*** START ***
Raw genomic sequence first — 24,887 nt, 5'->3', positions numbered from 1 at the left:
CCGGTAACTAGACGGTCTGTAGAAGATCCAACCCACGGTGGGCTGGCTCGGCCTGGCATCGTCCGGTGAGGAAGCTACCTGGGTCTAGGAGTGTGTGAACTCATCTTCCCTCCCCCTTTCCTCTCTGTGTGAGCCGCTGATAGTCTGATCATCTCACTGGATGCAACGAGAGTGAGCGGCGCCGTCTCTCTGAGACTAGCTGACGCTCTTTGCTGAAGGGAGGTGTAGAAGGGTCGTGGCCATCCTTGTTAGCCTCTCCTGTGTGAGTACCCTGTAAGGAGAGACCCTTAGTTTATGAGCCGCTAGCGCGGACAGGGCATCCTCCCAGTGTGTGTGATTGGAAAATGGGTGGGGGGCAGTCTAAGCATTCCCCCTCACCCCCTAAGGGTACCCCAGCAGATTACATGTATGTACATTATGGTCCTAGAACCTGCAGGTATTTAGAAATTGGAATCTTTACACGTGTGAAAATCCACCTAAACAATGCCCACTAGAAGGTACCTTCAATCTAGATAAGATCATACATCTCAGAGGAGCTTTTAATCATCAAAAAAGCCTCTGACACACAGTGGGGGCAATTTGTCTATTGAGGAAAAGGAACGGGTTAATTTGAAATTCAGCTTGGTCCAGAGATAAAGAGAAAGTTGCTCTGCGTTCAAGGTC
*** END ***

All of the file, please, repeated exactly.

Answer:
Raw genomic sequence first — 24,887 nt, 5'->3', positions numbered from 1 at the left:
CCGGTAACTAGACGGTCTGTAGAAGATCCAACCCACGGTGGGCTGGCTCGGCCTGGCATCGTCCGGTGAGGAAGCTACCTGGGTCTAGGAGTGTGTGAACTCATCTTCCCTCCCCCTTTCCTCTCTGTGTGAGCCGCTGATAGTCTGATCATCTCACTGGATGCAACGAGAGTGAGCGGCGCCGTCTCTCTGAGACTAGCTGACGCTCTTTGCTGAAGGGAGGTGTAGAAGGGTCGTGGCCATCCTTGTTAGCCTCTCCTGTGTGAGTACCCTGTAAGGAGAGACCCTTAGTTTATGAGCCGCTAGCGCGGACAGGGCATCCTCCCAGTGTGTGTGATTGGAAAATGGGTGGGGGGCAGTCTAAGCATTCCCCCTCACCCCCTAAGGGTACCCCAGCAGATTACATGTATGTACATTATGGTCCTAGAACCTGCAGGTATTTAGAAATTGGAATCTTTACACGTGTGAAAATCCACCTAAACAATGCCCACTAGAAGGTACCTTCAATCTAGATAAGATCATACATCTCAGAGGAGCTTTTAATCATCAAAAAAGCCTCTGACACACAGTGGGGGCAATTTGTCTATTGAGGAAAAGGAACGGGTTAATTTGAAATTCAGCTTGGTCCAGAGATAAAGAGAAAGTTGCTCTGCGTTCAAGGTC